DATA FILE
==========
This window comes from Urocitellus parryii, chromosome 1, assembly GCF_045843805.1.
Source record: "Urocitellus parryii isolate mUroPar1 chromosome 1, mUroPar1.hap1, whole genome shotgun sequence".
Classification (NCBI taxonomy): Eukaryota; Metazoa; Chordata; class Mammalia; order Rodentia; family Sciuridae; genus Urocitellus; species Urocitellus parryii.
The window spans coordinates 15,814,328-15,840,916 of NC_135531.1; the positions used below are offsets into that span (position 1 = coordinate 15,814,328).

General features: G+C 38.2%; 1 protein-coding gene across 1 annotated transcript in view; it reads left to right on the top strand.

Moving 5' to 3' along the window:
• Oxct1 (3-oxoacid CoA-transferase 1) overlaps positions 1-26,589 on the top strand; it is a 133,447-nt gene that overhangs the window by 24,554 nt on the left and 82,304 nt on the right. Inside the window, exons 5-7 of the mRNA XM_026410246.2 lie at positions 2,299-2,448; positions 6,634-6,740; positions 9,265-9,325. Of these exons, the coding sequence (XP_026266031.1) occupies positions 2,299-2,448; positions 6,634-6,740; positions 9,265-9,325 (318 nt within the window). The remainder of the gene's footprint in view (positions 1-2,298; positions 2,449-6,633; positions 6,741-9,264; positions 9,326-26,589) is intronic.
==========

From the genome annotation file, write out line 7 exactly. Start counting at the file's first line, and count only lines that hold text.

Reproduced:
• Oxct1 (3-oxoacid CoA-transferase 1) overlaps positions 1-26,589 on the top strand; it is a 133,447-nt gene that overhangs the window by 24,554 nt on the left and 82,304 nt on the right. Inside the window, exons 5-7 of the mRNA XM_026410246.2 lie at positions 2,299-2,448; positions 6,634-6,740; positions 9,265-9,325. Of these exons, the coding sequence (XP_026266031.1) occupies positions 2,299-2,448; positions 6,634-6,740; positions 9,265-9,325 (318 nt within the window). The remainder of the gene's footprint in view (positions 1-2,298; positions 2,449-6,633; positions 6,741-9,264; positions 9,326-26,589) is intronic.